A: No, I'd say that's too narrow, but I would want to apply a tight relevance test in terms of "can I make an expected, predictable return to the Department?"
Let me give you an example. We spend money to train technicians, today. I can see the return on that training as they do a better job of maintaining equipment. I believe that's a useful expenditure.
As the training gets more remote -- in terms of a broad industrial base issue, which might or might not be deployed to Department of Defense needs -- now, I'm getting further away from my relevance tests.
Q: What about manufacturing technology, ManTech programs?
A: ManTech programs... There are places where we're still going to be making investments in ManTech programs. We've had very good payoffs in ManTech programs in the past.
Let me make one more comment about ManTech. I talked about these two trends -- the needs and the sources trend. The impact of both of those trends, and what is really driving me, which I neglected to say at the start.
In the past Cold War environment, the cost of our major systems was often not a very major factor in our considerations. We had a paradigm of operating in which we could see we had exquisite intelligence. We could see a threat system being developed. We could understand, sort of, in an F=MA sense, what kind of capability did we have to have in our new system to overmatch the adversary system that was being developed. We could make a good case to the American people for our new system [that] had to have the following performance. We could make a good case to the Congress. The cost of the system was a fallout, it was whatever it had to be to meet that performance.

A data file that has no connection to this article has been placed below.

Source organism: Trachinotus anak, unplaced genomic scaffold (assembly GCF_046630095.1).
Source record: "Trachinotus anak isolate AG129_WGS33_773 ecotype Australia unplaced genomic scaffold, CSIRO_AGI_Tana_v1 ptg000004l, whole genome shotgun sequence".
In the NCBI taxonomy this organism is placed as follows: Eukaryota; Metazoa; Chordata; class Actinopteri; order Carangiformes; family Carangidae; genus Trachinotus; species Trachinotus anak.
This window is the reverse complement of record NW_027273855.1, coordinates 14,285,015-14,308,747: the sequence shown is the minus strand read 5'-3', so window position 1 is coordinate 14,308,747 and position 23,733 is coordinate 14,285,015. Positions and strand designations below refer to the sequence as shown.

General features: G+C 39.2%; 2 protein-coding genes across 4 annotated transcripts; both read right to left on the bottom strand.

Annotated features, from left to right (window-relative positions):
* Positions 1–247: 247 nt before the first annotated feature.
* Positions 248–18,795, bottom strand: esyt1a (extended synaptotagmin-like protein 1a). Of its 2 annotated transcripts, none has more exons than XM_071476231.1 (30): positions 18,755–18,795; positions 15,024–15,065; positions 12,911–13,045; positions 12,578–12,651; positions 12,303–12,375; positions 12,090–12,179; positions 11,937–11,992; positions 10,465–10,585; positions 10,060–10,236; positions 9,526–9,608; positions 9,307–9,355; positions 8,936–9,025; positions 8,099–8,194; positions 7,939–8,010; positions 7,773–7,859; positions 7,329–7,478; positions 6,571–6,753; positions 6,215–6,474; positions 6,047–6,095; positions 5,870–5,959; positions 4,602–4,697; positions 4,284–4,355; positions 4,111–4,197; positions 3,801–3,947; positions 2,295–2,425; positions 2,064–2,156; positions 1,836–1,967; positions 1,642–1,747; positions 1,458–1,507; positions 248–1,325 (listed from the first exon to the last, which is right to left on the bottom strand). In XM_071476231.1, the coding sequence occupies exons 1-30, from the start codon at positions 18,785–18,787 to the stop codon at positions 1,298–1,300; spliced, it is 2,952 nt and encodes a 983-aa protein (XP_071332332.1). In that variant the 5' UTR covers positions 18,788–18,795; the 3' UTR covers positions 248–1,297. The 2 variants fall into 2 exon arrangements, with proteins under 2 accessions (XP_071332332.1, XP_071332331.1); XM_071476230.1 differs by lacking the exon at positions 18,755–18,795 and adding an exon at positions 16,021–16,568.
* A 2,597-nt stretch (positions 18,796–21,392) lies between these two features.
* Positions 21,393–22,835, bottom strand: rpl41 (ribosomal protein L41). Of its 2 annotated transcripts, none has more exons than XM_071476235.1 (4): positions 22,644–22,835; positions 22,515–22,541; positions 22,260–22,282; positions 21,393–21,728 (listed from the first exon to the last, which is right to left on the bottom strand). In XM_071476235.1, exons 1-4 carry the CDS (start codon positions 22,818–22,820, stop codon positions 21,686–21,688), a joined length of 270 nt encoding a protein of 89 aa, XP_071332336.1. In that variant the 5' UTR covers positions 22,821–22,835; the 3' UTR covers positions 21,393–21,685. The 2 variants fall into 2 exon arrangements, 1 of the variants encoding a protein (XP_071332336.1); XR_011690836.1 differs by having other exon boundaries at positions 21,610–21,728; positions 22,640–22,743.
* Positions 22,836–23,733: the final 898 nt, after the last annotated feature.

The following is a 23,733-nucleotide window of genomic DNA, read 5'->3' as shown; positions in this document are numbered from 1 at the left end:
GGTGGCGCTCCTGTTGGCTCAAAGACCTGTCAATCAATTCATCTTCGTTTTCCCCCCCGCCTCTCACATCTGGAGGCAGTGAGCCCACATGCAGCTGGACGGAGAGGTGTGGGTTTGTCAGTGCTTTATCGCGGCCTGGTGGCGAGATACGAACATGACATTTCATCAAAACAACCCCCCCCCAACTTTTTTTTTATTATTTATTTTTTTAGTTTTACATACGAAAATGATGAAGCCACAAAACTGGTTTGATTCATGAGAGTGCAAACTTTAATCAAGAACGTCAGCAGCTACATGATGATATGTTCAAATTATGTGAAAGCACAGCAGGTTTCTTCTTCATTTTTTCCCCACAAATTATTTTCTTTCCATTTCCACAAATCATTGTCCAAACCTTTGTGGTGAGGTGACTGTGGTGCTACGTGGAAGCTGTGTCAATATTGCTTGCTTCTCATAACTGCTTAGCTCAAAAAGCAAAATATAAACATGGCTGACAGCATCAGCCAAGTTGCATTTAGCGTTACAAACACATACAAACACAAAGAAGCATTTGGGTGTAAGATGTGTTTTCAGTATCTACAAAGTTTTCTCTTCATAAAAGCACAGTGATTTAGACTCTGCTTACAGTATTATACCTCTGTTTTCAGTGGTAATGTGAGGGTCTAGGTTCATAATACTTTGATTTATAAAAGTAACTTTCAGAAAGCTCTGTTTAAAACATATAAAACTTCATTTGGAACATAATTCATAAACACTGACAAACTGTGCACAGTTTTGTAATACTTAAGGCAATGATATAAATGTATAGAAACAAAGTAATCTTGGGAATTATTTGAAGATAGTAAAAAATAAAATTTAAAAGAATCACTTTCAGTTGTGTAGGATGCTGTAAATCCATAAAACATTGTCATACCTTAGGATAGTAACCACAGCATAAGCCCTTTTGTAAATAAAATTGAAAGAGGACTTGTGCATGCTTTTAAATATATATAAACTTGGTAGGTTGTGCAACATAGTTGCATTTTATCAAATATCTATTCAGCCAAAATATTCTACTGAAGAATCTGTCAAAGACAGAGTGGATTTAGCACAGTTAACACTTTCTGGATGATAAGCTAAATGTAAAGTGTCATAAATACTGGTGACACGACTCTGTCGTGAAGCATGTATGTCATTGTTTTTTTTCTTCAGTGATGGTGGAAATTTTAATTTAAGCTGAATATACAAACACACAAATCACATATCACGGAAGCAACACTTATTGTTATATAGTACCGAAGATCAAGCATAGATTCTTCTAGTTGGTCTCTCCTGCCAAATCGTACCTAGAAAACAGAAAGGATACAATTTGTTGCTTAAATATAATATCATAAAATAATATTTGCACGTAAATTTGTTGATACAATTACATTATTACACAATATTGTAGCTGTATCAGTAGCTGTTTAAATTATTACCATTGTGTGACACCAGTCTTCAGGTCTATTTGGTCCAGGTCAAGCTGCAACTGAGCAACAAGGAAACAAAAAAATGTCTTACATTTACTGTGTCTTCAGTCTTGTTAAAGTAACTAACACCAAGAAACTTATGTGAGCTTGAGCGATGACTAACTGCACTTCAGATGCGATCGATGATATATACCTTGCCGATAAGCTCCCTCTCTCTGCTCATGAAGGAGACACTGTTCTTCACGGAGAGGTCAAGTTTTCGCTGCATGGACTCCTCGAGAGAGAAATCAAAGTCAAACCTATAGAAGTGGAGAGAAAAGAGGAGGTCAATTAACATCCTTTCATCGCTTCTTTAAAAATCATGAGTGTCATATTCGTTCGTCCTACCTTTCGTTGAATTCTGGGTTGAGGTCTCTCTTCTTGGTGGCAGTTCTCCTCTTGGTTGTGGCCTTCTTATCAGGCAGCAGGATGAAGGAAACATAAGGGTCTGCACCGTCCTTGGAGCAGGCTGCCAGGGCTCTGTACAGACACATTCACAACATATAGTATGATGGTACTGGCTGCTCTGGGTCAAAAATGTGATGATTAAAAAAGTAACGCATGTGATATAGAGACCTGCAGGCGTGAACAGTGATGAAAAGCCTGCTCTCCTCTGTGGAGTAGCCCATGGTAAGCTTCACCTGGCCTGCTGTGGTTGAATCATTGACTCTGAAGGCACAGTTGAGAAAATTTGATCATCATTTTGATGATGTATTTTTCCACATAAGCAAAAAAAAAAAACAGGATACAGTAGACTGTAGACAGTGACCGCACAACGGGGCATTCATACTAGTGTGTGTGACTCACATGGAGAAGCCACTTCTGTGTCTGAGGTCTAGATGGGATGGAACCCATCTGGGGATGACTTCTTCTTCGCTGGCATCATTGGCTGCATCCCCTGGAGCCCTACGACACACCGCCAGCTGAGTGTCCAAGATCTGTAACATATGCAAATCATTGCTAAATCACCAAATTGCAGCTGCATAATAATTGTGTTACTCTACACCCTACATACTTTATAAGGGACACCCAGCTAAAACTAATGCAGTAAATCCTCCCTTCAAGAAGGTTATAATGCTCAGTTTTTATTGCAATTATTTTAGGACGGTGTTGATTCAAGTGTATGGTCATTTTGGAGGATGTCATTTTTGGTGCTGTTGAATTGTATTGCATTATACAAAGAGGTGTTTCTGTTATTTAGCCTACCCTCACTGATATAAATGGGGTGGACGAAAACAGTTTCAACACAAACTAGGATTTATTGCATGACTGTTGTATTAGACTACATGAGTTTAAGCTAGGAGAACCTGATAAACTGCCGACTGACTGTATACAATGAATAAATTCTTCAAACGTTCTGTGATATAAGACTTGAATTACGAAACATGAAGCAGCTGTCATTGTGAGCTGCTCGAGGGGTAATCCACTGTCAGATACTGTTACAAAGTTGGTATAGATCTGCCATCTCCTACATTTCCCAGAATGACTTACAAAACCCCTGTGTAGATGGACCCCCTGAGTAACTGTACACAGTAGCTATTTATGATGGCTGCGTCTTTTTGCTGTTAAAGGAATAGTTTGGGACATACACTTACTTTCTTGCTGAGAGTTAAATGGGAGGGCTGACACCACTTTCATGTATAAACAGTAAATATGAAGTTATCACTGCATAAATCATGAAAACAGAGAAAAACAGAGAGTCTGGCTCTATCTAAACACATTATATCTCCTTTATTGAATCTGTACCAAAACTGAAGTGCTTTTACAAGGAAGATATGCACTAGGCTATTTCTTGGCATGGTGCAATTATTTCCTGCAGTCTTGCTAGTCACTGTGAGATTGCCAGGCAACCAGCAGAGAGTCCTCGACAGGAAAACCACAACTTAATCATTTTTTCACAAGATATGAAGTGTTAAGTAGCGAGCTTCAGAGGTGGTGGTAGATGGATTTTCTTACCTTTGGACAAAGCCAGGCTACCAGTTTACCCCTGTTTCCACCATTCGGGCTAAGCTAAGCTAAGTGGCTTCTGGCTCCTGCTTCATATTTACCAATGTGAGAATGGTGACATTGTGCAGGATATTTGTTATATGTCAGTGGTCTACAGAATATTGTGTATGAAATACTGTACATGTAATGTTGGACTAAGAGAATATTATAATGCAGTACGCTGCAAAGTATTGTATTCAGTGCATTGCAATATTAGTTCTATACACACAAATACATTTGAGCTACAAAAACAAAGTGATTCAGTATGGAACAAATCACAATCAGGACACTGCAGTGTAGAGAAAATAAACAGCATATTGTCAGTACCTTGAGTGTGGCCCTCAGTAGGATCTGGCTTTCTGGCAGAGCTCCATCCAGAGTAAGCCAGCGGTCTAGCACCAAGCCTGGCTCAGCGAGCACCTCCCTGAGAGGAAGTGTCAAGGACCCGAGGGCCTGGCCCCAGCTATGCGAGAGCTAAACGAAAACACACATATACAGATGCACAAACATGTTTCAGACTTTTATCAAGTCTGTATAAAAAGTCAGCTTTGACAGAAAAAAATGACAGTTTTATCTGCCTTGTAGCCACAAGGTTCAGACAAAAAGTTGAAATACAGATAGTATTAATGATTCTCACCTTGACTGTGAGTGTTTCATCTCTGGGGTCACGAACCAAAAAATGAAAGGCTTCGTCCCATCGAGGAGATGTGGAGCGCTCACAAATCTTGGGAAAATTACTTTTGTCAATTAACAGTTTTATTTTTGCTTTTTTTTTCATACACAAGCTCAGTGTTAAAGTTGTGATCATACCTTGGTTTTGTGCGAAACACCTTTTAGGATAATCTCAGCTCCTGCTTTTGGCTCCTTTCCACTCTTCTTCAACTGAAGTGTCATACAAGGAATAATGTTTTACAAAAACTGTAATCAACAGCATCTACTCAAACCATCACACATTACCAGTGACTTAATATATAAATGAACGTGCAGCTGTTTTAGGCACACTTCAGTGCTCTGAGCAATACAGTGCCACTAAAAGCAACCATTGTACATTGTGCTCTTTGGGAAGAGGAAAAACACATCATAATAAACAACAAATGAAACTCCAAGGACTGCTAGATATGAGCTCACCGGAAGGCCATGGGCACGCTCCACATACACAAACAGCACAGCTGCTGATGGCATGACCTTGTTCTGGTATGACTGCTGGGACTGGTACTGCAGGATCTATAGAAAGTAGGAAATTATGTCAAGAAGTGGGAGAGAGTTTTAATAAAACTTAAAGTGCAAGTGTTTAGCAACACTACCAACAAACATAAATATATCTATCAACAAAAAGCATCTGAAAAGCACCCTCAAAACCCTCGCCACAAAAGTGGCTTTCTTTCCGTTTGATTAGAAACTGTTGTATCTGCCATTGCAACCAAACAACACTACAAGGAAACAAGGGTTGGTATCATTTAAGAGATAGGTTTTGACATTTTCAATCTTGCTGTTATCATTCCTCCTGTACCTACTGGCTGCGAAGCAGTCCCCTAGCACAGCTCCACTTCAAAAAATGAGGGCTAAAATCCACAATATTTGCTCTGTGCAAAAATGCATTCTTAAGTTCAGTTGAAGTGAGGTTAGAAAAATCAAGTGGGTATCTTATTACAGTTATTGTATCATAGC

In the environment that we're operating in, I will tell you that cost has a place at the table in which we're looking to make these tradeoffs. Costs and commercial activities go hand in hand, which is why I'm placing so much emphasis on looking at commercial technology and commercial production, not only in the early acquisition, but in setting up a line so that we don't have to support a unique defense industrial baseline so that I can buy components off of an existing commercial line. Cost, really, is an important parameter for us now as we're looking to manage our acquisition program.
Q: I wanted to know if you could give us a specific example of how, without TRP, it's going to affect a specific program, like the F-22 or JAST? How is that really going to affect something...
A: It's hard for me to give you a tight specific example., but let me give you a generic one. If we look at a program like JAST, JAST is the very model of what I was just describing. What we're trying to do in JAST is to get multiple use out of a set of components. To look hard at can we develop one engine and use that for a single engine, light weight fighter, and perhaps use two of those engines in a larger, two engine fighter, and obtain some economies of scale from this base.